When individuals are under the influence of drugs or alcohol, they are far more likely to experience problems, cause trouble, or get hurt at work.
According to the United States Occupational Safety and Health Administration (or OSHA), when it comes to workplace fatalities, up to 20% of those involved tested positive for drugs or alcohol.
With the prevalence of substance abuse, addiction, and alcohol disorders in the United States, it makes sense that drug testing is a common practice among employers.
Rates of drug and alcohol use in Kentucky are far higher than in the U.S. as a whole, prompting the state legislature to enact new programs to combat drug use in the workplace.
Purpose of Drug Testing Employees
When you think of employees under the influence, you likely think of a transportation related issue, but substance abuse in the workplace has a much deeper reach than that.
Consider employees who are practicing law, teaching children, cooking food, operating heavy machinery in factories, tending to the sick, or working in mines. When people are working while under the influence of drugs or alcohol, everyone can be at risk.
When Drug Testing Is Conducted
Most employers conduct drug testing on applicants during the hiring process. Under Kentucky laws, prospective employees can only be asked to submit to a drug test once an employer has offered conditional employment.
Testing Current Employees
Kentucky law gives employers the legal ability to require drug testing for current employees as well.
In certain situations, the law requires that employers conduct drug testing on employees.
First, the workplace must have an established drug-free workplace program. If that is in place, then the following reasons allow them to conduct drug testing:
- If an employer has a reasonable suspicion that a current employee is using drugs or alcohol, they can require the employee submit to a drug test.
- If there is a workplace-related accident that results in injury and requires medical attention, the employer must test the employees involved.
- If an employee has been in a rehab program for drug or alcohol use or has been through an EAP for their substance abuse, employers can require testing.
Random Drug Screens
Employers are allowed to conduct random drug screens, as well. In order for random drug screening to be legal, employees must be randomly selected, with no bias, prejudice, or favoritism.
In certain professions, there are more guidelines regarding random drug testing. For example, the Department of Transportation requires that at least 50% of all employees be randomly screened for drugs and alcohol each year.
In the state of Kentucky, the State Police requires drug testing at random as well as before a promotion or transfer.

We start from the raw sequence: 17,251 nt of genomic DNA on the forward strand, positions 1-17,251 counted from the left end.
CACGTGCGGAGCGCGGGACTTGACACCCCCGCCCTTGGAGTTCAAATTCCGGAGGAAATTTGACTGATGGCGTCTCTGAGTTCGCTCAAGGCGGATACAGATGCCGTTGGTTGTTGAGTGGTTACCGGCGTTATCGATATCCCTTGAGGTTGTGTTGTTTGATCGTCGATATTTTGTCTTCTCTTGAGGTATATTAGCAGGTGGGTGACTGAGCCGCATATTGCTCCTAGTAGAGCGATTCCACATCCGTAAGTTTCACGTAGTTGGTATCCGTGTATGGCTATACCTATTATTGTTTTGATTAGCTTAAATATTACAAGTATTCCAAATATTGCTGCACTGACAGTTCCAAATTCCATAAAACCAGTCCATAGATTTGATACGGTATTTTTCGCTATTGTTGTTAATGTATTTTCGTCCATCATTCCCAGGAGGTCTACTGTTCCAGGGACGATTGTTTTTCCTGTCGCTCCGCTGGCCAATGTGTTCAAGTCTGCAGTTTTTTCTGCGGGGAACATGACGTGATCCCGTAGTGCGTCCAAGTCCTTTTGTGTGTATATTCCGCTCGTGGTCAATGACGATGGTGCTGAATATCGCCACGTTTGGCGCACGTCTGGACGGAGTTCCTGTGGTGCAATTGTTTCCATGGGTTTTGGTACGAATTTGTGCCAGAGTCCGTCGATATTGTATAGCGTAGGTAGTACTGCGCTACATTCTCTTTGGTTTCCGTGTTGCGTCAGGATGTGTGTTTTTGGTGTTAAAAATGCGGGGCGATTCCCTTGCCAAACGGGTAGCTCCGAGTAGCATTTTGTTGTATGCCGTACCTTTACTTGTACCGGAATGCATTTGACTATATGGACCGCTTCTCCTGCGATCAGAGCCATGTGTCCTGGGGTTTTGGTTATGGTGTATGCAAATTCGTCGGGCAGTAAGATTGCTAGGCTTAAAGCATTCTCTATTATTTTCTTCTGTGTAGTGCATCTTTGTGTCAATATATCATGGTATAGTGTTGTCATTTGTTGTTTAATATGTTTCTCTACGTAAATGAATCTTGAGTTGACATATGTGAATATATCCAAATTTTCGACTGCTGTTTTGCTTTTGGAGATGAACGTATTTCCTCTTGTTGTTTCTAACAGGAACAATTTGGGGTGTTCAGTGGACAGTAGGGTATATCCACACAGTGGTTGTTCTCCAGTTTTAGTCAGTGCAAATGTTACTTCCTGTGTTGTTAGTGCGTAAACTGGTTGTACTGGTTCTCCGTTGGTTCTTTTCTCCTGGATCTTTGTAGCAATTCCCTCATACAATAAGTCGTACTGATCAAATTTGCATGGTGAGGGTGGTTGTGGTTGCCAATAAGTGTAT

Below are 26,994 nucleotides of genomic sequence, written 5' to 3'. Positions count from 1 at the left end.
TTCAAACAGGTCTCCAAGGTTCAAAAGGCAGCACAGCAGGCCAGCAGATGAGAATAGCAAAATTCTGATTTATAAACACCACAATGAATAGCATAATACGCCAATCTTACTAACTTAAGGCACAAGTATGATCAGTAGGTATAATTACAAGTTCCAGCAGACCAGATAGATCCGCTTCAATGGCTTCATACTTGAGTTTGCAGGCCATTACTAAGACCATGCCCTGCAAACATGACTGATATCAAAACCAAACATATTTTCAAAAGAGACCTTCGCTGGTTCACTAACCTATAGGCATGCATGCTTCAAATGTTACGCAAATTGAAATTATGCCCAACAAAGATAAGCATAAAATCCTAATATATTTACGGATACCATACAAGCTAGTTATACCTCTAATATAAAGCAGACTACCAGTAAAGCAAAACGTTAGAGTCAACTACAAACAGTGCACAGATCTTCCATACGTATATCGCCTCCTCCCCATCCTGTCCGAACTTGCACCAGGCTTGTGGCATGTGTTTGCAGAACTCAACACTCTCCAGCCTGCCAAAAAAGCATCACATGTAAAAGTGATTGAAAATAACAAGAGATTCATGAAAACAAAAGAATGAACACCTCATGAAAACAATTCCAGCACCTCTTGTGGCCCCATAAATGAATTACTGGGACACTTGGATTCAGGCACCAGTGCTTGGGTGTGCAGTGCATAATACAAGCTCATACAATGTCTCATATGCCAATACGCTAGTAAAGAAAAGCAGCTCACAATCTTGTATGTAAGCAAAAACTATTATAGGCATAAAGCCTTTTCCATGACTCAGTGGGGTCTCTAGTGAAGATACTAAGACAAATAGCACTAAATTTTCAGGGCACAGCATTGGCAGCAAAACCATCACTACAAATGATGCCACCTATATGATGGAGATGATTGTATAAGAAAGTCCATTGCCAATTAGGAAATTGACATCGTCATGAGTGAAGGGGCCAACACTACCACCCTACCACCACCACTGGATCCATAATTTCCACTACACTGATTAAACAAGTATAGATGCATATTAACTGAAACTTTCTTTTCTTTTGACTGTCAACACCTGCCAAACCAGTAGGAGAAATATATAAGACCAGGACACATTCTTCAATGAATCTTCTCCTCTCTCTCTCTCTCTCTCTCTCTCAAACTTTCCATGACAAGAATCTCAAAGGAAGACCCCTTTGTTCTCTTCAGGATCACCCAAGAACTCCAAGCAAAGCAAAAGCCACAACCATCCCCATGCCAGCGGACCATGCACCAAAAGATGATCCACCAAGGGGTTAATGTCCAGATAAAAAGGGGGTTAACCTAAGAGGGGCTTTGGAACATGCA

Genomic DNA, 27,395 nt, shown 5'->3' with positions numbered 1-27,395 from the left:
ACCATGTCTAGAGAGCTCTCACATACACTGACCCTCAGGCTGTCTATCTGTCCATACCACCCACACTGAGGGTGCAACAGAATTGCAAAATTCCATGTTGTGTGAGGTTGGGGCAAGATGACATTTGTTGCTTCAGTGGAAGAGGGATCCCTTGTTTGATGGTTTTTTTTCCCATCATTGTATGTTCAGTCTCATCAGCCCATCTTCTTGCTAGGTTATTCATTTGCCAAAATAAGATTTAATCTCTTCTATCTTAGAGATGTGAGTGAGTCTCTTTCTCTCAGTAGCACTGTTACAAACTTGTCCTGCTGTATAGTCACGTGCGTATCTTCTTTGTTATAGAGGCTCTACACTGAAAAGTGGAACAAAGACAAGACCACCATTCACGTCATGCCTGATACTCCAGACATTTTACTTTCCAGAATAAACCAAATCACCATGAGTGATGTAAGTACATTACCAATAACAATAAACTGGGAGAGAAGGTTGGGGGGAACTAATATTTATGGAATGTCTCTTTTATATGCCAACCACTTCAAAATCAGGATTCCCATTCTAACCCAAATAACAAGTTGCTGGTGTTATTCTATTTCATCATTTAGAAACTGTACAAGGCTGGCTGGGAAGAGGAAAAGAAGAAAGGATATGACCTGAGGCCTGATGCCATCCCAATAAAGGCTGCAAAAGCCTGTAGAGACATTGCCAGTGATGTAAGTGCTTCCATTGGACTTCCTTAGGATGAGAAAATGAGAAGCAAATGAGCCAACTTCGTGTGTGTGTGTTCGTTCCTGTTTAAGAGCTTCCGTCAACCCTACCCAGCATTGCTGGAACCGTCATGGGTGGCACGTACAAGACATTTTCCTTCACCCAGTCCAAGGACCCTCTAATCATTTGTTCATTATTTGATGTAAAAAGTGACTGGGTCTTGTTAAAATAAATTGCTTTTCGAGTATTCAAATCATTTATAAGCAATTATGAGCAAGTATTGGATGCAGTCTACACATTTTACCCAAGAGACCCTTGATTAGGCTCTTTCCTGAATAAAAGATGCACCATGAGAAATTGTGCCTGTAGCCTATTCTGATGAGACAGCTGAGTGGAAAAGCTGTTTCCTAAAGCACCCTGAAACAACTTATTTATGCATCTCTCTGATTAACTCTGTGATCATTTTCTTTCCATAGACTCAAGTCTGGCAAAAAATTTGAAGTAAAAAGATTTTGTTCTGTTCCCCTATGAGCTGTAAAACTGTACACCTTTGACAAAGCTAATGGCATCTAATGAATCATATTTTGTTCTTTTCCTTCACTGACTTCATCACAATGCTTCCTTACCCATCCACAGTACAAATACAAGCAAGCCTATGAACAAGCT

Post-Incident Drug Testing
Until recently, employers had to be able to prove their suspicion that drugs or alcohol contributed to a workplace accident. OSHA changed this requirement in 2018, and now employers are free to conduct drug testing on employees involved in workplace incidents.
Drug-Free Workplace Benefits
For both the employer and the employee, there are many benefits to having a drug-free workplace. The state of Kentucky actually incentivizes workplaces to adopt a drug-free policy by discounting Workers’ Compensation premium rates for participating employers.
Up to 90% of workplaces have implemented some type of drug testing program, and for good reason.
Employee drug and alcohol use can result in high costs to the employer in a variety of ways. Avoiding on-the-job injuries, combating low productivity and high rates of absenteeism are just a few of the reasons employers choose to conduct drug testing on prospective and current employees.
Research shows that when employees know their employer conducts drug testing, they are deterred from using drugs or drinking to excess.
Peer pressure can be detrimental, but it can also be beneficial. When employees can trust that the person working next to them is going to show up for work, work hard, and not take unnecessary risks, they are more likely to do the same.
What Happens If You Test Positive?
If you have submitted to a drug test and you have tested positive, you still have options.
You can report any prescription or over-the counter medication to the Medical Review Officer. The MRO can review your explanation to determine whether it coincides with your results and sign off on your testing.
You can be referred to your company’s Human Resources department in accordance with company policy.
Your workplace may have an Employee Assistance Program that can get you the help you need.
What To Do Next?
Have you had a positive drug test at work? We at Landmark Recovery are here for you.
If you or a loved one needs help with substance abuse, get in touch with our 24/7 recovery specialists today. At Landmark Recovery, we have the skills an specialized programs to help you overcome and experience recovery from your addiction.
Call us today to find out what options are available to you at 888-448-0302.